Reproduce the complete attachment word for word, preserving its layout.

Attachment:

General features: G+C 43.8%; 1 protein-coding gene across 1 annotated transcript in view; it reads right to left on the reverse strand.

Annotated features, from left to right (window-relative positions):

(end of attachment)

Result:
General features: G+C 43.8%; 1 protein-coding gene across 1 annotated transcript in view; it reads right to left on the reverse strand.

Annotated features, from left to right (window-relative positions):